JM: Exactly. I suspect that during the remote viewing process, information is probably delivered to the conscious mind via the subconscious. And since the subconscious really has no language of it's own, it borrows whatever it can to communicate. To give you an example, I once did a target in the San Francisco Bay Area that turned out to be a children's playground. The swings and things were made out of pipes, constructed in the shape of dinosaurs. I was drawing stick figures of dinosaurs on paper and I said, "Geez, this is like the old connect-the-dot pictures. It's more fun than a barrel of monkeys." The monitor told me to write that down, so across the top of the sheet I wrote, "more fun than a barrel of monkeys." It turned out that the central feature of the playground was a set of monkey bars made up of cast iron monkeys with their arms interlocked in the shape of a barrel. That shows you how the subconscious will find a way to slip its information to you, but you have to be constantly paying attention. When your being psychic everything is pertinent, if you can translate the meaning. That's the clue, knowing when information is being delivered and being able to interpret it makes your accuracy goes way up. It's a real interesting phenomenon.
JS: I'd like to backtrack and ask you about your concept that the White Light constitutes the essence of the person, rather than some supernatural intelligence.
JM: I call it the totality of self.
JS: Are we talking about the individual self, or is there some sort of group identity?
JM: I have a sense it's both. When I was enveloped by the White Light I still had my own personality and my own consciousness, but at the same time I was also in a state of being all-knowing, or at least knowing more than what I came in with.
Actually, one of the basic changes in my belief structure that has come about through these experiences is that I have come to believe that past, present and future exist simultaneously. In this matrix, we sort of pick where we enter reality, and that's called birth; we sort of pick where we leave, and that's called death. All the observations in between allow us to construct a lifetime in time/space.The interesting part of a belief structure like this is that it allows for multiple incarnations, but not necessarily reincarnations, because each life you live is occurring simultaneously. From our point of observation everything appears to have a time limit-a past, present and a future-but in reality all of the lifetimes are being lived simultaneously. In other words, all of your experiences from a thousand lifetimes all terminate simultaneously. You are then a complete entity with all of the experience of a thousand lifetimes. It may be that our personality, what essentially identifies us as that unique entity, doesn't change in any of our incarnations. It may be we're essentially the same being but made up of the experiences from many lifetimes.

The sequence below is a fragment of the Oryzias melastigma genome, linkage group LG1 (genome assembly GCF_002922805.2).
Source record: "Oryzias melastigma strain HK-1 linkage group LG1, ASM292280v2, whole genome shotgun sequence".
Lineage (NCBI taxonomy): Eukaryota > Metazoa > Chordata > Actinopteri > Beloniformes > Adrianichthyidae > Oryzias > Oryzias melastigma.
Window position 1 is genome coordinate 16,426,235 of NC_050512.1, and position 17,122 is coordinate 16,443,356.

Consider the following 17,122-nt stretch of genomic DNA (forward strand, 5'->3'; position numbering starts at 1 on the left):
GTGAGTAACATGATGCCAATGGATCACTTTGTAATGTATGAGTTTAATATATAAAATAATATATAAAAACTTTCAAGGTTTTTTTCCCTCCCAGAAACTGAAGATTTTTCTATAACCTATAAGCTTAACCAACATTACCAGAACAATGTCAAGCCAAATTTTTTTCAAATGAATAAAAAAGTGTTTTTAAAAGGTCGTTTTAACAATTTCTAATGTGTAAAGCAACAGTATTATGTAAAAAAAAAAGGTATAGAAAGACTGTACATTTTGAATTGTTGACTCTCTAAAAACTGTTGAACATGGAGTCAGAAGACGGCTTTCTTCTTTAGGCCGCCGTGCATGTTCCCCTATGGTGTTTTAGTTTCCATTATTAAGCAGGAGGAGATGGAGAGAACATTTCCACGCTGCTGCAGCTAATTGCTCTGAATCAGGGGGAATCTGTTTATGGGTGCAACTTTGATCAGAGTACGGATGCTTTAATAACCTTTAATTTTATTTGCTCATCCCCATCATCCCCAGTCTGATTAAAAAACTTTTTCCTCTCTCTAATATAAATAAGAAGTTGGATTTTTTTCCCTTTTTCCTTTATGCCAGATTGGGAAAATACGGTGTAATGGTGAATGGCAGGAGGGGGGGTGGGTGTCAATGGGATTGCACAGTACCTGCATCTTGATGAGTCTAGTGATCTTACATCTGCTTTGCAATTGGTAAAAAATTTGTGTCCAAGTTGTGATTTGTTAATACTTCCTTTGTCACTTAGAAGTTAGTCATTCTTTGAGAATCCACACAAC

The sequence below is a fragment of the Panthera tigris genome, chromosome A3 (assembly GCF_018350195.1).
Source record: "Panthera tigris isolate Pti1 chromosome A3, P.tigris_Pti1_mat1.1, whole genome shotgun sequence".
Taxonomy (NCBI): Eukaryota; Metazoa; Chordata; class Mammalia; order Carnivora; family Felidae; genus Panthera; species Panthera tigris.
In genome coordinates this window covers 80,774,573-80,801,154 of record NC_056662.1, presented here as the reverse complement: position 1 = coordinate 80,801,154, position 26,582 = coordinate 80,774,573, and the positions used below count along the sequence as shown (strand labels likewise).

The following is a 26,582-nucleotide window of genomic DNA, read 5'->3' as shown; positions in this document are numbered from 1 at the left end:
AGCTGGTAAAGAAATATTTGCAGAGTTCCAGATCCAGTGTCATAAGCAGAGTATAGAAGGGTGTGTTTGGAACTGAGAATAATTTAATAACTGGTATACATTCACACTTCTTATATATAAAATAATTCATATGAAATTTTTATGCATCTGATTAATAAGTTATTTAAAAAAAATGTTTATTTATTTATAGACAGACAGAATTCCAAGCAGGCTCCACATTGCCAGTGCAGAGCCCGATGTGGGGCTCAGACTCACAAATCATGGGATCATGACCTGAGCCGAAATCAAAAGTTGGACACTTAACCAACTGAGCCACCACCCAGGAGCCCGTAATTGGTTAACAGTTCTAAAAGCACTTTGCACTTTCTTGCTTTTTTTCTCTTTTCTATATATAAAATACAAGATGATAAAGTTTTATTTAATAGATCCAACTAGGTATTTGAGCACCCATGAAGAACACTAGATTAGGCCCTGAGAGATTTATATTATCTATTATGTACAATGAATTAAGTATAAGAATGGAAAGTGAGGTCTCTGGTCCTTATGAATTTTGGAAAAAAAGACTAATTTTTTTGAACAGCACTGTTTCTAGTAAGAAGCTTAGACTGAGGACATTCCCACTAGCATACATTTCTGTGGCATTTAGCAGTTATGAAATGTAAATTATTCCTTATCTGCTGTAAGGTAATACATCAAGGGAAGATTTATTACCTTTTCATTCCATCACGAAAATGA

JS: Do you have any sense of why you weren't allowed to enter the White Light?
JM: No, I have no idea why. It just was not permitted. I was also not allowed to drift off and explore, as I normally do when I'm in the out-of-body state. In this particular case I was, for lack of a better word, forced to stay in a specific place. It was a low-lit pinkish area, and I was not allowed to wander off from there for some reason.
JS: There it is, there is no escape from authority.
JM: Right, even though the authority may just be ourselves. We probably have a higher sense of what's going on that's not available to us.
JS: Do you feel there is any danger in people experimenting with phenomenon like out-of-body experiences and remote viewing?
JM: I think it can be dangerous if someone's playing with it and not taking it seriously, because what you're playing with is altering the way your reality operates. I did some psychic training with different individuals and found that one of the reasons people normally aren't psychic is because they're locked in a reality of belief constructs that doesn't allow for psychic phenomena. So to get to the point where they can experience being psychic, they have to self-destruct those beliefs that are blocking them. In that process, it is possible to destroy some belief concepts that may be a bulwark for the individual's defensive network. Take for example someone who believes that good and evil exist and are diametrically opposed. First of all, they believe that evil is incarnate and can harm them. Second, they don't see any gray areas, just good and evil. That belief concept can be dangerous, because they have set themselves up to be victimized by anything that doesn't fit into their narrow concept of good and evil. So things can become very destructive, when in fact nothing destructive is happening. It's their own reaction that creates fear.